Painted Smile by Davena O’Neill

The cigarette smoke mixed with my breath in the frosty air as I stood outside the door. Glad I’d worn my coat, I wrapped an arm around my waist. Another party, another row, I lit another cigarette, slower this time. 

 “Hello stranger”.

Turning to face the familiar voice I smiled.

“Hello yourself”.

We hugged, his lips briefly touching my cheek. I inhaled him.

“Should have known I’d find you out here”. 

He leaned against the wall, hands in pockets, a smile in his eyes that still made my stomach flutter.

“Oh, were you looking for me?” I tried to sound light, afraid I sounded pleading.

“Always”.

His smile gone, I broke eye contact. He cleared his throat, I smoked.

“Having a good night?” he asked. I shrugged. “It was a good win, a reason to celebrate”.

I shrugged again, “there’s always some reason”.

“You don’t have to stay”.

My mouth went dry, shocked he’d actually said it. 

Slowly he moved away from the wall and stood in front of me. Our breaths mixed, creating a cloud around our heads. I let myself remember then, the feel of him, his taste, his touch. Longing, like an acid, burned inside me. I put a hand to my chest; sure I’d feel a gaping wound.

“How’s Jill?” I asked. My attempt to regain some control, to force him back, but he stood still, just shook his head.

“I wouldn’t know. It’s over”.

It was me who took a step back. This changed things, didn’t it, couldn’t it?

“It just wasn’t right. Fair I mean, on her”.

“Don’t”, I whispered.

He shook his head again, then stepped closer, so softly touching my cheek.

“It’s always been you. You know that”.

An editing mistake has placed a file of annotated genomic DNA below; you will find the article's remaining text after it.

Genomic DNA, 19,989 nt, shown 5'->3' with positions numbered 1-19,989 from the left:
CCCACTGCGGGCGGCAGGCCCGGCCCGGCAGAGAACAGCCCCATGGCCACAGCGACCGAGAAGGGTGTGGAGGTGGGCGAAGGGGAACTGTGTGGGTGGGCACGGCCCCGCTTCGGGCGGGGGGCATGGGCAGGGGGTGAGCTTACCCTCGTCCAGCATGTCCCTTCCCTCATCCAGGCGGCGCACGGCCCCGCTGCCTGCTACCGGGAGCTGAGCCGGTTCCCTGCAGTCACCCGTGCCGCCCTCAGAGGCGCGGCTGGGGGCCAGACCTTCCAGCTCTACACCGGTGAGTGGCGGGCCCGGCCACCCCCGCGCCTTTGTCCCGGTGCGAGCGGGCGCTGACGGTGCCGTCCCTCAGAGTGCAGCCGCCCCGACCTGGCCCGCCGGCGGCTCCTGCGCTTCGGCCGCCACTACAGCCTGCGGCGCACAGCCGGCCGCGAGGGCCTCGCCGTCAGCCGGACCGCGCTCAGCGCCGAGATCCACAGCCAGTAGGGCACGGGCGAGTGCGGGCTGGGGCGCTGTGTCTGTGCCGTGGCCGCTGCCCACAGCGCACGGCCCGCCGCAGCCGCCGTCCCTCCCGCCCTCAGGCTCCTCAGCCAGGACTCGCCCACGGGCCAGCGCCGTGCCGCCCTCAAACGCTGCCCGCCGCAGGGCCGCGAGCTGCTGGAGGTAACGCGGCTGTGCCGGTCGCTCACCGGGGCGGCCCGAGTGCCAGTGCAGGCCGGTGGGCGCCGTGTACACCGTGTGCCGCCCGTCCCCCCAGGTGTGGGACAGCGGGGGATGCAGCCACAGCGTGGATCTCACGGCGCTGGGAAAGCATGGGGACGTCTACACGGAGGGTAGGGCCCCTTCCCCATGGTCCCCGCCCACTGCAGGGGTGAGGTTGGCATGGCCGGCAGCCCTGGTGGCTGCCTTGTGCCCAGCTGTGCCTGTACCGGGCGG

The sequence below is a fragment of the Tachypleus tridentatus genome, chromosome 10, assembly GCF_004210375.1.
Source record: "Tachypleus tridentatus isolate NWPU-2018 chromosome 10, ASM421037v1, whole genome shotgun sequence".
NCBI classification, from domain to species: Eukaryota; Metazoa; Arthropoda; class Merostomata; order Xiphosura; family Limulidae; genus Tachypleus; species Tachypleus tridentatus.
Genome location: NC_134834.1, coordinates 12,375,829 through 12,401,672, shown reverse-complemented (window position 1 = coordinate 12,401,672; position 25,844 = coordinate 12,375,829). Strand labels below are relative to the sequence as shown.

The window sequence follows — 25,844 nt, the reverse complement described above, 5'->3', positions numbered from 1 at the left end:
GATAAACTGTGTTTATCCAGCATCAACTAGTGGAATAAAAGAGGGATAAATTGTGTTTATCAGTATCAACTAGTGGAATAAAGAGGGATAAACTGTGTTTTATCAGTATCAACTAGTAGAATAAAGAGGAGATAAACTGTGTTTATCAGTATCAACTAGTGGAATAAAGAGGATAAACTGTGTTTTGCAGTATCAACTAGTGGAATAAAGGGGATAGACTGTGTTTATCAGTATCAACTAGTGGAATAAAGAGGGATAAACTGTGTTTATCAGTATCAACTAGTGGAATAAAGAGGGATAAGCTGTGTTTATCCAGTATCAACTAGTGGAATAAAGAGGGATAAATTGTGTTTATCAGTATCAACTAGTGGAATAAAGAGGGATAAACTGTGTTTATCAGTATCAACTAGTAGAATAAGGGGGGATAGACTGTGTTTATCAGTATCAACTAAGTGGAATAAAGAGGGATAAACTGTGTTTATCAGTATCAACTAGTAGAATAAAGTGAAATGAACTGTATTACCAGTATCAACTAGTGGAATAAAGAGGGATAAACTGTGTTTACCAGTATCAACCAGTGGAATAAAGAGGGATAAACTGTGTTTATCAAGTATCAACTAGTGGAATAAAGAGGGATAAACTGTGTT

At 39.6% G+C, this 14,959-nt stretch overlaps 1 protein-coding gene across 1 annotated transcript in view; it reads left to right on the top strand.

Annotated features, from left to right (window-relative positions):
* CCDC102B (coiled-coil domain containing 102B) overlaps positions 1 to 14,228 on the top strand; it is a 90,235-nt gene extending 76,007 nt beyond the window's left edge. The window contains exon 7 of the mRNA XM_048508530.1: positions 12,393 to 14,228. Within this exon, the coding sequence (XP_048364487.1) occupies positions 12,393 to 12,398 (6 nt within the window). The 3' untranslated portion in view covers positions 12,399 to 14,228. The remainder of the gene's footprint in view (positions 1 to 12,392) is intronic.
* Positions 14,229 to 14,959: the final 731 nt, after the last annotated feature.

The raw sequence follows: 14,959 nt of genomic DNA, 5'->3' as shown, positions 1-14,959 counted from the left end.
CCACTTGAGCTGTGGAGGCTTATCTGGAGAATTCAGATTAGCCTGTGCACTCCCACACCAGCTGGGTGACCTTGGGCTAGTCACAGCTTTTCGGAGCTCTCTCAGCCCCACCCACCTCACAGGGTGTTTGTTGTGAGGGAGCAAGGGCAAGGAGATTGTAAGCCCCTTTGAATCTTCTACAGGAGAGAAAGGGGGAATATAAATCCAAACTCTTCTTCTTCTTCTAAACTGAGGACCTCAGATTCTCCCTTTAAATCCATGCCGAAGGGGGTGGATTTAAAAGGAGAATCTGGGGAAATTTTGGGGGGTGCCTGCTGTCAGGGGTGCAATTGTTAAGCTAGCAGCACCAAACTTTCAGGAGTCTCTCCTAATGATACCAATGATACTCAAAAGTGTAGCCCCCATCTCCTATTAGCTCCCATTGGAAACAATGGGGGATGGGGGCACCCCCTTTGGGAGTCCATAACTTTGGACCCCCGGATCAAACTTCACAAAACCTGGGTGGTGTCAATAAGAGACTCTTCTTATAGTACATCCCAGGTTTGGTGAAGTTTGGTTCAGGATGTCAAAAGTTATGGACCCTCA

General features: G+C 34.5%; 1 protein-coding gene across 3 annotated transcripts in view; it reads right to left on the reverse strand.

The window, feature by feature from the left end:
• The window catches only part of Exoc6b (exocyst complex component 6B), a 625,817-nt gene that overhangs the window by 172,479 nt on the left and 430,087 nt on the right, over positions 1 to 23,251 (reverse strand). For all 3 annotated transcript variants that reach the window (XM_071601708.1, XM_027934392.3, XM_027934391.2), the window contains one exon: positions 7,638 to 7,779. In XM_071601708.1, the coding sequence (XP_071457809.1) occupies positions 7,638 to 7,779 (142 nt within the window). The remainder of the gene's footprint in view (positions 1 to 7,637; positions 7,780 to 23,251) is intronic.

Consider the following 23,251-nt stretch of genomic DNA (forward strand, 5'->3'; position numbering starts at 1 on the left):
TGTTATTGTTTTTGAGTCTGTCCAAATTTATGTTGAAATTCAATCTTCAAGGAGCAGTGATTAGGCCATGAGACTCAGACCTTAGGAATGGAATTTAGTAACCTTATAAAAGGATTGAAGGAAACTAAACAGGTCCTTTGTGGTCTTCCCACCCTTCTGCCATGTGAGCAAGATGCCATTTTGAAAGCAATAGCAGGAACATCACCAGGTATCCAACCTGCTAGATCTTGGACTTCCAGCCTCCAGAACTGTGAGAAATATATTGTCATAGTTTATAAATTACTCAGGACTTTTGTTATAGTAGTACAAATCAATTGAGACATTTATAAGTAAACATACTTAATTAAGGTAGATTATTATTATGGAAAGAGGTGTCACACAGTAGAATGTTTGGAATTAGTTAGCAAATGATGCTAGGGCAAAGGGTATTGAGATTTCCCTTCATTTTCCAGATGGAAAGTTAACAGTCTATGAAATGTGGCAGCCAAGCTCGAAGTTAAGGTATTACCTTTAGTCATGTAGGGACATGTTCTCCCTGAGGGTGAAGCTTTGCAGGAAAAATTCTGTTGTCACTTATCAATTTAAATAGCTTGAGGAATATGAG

I couldn’t think of anything to say. This moment that I had wished for, prayed for, lighting candles, bargaining my soul. Here it was and I was mute.

“I could walk you home?” The light in his eyes flickered then, vulnerable, unsure. He nodded towards the door, “would he even notice?”

Pride hurt I turned my back to him, lit another cigarette.

“That’s just the drink talking, like before. You’d change your mind in the morning”.

I heard him sigh. He ran his hand down my hair and I leaned my head into him. But I didn’t turn. His hand fell away, I heard his footsteps. I turned then.

Look back, I willed him. If you look back, I’ll go with you, I swear.

He stopped, buttoning up his coat, pulling the collar around his chin. His head turned to the side, as if checking. I held my breath. Hands thrust into his pockets, head bent, he walked away.

I watched him for a while, letting my cigarette burn out, spark slowly fading. A burst of laughter as a couple staggered through the door holding it open. 

“In or out love?”

One final look back, but he was gone. I painted on my smile and went back inside, the door banging shut behind me.

Davena O’ Neill writes about moments, the small everyday events that shape us. She lives on the west coast of Ireland.

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